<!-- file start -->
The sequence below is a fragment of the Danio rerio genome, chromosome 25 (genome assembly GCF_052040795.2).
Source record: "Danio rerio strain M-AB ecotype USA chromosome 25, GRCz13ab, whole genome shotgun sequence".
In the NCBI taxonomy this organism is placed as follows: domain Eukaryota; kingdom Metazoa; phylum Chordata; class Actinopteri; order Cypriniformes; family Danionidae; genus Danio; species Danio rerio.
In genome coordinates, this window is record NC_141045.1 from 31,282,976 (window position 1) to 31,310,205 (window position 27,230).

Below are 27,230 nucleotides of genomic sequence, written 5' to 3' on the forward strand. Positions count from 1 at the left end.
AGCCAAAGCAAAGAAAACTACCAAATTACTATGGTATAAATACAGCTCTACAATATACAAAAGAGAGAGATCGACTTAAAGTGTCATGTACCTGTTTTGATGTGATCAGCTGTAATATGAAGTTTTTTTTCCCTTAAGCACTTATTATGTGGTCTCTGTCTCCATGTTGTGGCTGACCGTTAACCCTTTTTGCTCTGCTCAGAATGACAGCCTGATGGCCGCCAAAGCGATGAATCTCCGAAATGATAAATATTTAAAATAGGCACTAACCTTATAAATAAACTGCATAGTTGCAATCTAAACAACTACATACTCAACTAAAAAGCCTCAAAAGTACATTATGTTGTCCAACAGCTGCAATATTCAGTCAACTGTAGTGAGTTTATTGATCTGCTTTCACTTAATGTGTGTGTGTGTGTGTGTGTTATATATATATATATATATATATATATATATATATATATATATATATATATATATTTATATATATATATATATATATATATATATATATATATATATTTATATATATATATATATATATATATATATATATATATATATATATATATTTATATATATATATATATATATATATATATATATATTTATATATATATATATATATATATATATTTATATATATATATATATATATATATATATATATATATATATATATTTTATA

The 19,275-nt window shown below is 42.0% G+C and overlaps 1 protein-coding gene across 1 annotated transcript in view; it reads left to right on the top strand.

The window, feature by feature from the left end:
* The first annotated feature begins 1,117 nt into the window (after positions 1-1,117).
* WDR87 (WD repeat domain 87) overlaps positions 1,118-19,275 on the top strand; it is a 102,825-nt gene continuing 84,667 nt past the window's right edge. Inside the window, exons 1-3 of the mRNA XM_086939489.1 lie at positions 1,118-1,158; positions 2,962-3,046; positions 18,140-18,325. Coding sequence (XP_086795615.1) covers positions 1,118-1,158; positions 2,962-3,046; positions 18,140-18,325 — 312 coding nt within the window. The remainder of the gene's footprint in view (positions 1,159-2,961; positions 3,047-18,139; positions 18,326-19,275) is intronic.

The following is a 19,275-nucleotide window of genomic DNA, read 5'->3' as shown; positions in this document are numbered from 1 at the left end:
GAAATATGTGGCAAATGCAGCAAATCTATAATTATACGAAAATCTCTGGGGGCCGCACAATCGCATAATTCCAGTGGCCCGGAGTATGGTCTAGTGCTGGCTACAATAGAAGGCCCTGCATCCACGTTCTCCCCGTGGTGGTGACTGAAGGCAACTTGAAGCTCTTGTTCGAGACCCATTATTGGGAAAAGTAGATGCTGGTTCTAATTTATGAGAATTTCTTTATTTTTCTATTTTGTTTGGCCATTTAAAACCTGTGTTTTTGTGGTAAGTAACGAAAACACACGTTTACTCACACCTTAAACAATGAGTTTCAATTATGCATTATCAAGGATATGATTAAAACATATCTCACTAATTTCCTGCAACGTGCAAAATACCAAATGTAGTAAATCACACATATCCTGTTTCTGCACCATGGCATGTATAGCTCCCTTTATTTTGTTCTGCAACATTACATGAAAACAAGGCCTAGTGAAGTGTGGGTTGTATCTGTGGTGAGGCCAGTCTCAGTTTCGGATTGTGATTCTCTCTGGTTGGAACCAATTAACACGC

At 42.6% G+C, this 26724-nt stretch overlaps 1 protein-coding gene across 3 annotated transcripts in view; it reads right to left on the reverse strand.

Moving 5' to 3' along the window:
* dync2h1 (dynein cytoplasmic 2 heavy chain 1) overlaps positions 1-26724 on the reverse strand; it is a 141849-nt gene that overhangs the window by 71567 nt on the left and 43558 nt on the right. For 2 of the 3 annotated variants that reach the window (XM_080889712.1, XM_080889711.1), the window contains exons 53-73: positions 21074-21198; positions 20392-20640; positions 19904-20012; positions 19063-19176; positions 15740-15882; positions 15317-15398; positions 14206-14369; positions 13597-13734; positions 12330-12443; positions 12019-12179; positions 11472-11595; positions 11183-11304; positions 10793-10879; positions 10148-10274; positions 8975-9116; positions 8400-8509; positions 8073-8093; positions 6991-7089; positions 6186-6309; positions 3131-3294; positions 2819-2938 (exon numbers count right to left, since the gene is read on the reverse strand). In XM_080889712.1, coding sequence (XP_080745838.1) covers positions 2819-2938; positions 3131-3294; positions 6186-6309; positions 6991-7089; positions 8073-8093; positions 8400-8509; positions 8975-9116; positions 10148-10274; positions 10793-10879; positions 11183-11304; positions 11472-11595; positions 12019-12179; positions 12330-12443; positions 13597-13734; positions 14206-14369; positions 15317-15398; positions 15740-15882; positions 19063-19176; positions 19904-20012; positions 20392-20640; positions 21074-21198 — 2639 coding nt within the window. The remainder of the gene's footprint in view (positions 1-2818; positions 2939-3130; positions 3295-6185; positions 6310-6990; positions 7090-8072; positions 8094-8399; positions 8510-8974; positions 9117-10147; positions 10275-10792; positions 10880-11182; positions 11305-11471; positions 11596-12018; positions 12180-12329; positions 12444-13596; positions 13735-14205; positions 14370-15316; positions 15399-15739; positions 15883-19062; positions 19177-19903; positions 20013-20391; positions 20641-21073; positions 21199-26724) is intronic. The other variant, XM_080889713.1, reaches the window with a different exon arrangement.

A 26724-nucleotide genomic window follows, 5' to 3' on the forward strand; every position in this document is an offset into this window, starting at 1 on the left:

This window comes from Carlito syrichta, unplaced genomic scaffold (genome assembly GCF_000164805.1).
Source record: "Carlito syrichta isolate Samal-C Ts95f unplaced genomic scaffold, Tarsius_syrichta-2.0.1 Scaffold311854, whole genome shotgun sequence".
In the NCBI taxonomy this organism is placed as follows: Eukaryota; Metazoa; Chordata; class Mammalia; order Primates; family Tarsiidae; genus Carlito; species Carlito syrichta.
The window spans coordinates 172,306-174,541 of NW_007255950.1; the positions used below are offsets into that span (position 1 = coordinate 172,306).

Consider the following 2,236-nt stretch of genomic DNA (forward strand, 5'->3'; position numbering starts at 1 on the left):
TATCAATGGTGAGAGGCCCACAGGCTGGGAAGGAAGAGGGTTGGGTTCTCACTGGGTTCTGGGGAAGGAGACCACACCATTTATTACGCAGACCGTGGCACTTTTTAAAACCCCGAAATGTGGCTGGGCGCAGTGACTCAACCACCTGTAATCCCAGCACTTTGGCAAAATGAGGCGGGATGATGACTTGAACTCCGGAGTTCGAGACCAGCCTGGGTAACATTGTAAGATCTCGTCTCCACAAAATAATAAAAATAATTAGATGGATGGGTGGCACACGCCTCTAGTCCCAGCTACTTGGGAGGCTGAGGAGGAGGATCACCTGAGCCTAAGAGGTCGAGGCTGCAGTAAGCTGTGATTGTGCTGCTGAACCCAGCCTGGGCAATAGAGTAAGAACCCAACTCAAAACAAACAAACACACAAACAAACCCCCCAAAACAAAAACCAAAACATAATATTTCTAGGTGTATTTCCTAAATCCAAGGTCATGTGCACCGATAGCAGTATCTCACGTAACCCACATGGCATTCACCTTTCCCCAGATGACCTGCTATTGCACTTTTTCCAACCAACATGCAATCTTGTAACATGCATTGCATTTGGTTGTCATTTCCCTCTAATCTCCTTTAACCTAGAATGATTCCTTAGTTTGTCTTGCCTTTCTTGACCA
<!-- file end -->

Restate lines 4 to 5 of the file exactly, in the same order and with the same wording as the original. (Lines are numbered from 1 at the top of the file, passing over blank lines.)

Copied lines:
In genome coordinates, this window is record NC_141045.1 from 31,282,976 (window position 1) to 31,310,205 (window position 27,230).

Below are 27,230 nucleotides of genomic sequence, written 5' to 3' on the forward strand. Positions count from 1 at the left end.